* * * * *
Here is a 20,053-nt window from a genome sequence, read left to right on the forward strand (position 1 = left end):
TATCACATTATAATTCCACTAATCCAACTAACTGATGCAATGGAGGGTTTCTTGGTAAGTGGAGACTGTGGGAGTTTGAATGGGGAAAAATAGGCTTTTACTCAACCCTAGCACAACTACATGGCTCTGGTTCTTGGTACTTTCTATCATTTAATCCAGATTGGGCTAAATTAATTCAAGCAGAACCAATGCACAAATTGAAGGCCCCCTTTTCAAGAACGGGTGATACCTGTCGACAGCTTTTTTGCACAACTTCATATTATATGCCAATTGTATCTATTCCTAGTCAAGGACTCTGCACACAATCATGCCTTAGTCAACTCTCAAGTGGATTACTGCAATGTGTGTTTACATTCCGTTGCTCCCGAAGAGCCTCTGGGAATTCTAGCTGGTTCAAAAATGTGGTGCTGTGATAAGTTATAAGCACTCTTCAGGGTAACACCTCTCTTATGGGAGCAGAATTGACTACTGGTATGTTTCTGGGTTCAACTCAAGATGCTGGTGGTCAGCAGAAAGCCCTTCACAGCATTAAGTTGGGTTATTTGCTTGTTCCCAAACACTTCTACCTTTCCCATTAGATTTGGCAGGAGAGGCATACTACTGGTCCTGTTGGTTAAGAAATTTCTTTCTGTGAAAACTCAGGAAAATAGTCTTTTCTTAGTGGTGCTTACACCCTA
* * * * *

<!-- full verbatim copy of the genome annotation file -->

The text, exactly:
Here is a 20,053-nt window from a genome sequence, read left to right on the forward strand (position 1 = left end):
TATCACATTATAATTCCACTAATCCAACTAACTGATGCAATGGAGGGTTTCTTGGTAAGTGGAGACTGTGGGAGTTTGAATGGGGAAAAATAGGCTTTTACTCAACCCTAGCACAACTACATGGCTCTGGTTCTTGGTACTTTCTATCATTTAATCCAGATTGGGCTAAATTAATTCAAGCAGAACCAATGCACAAATTGAAGGCCCCCTTTTCAAGAACGGGTGATACCTGTCGACAGCTTTTTTGCACAACTTCATATTATATGCCAATTGTATCTATTCCTAGTCAAGGACTCTGCACACAATCATGCCTTAGTCAACTCTCAAGTGGATTACTGCAATGTGTGTTTACATTCCGTTGCTCCCGAAGAGCCTCTGGGAATTCTAGCTGGTTCAAAAATGTGGTGCTGTGATAAGTTATAAGCACTCTTCAGGGTAACACCTCTCTTATGGGAGCAGAATTGACTACTGGTATGTTTCTGGGTTCAACTCAAGATGCTGGTGGTCAGCAGAAAGCCCTTCACAGCATTAAGTTGGGTTATTTGCTTGTTCCCAAACACTTCTACCTTTCCCATTAGATTTGGCAGGAGAGGCATACTACTGGTCCTGTTGGTTAAGAAATTTCTTTCTGTGAAAACTCAGGAAAATAGTCTTTTCTTAGTGGTGCTTACACCCTA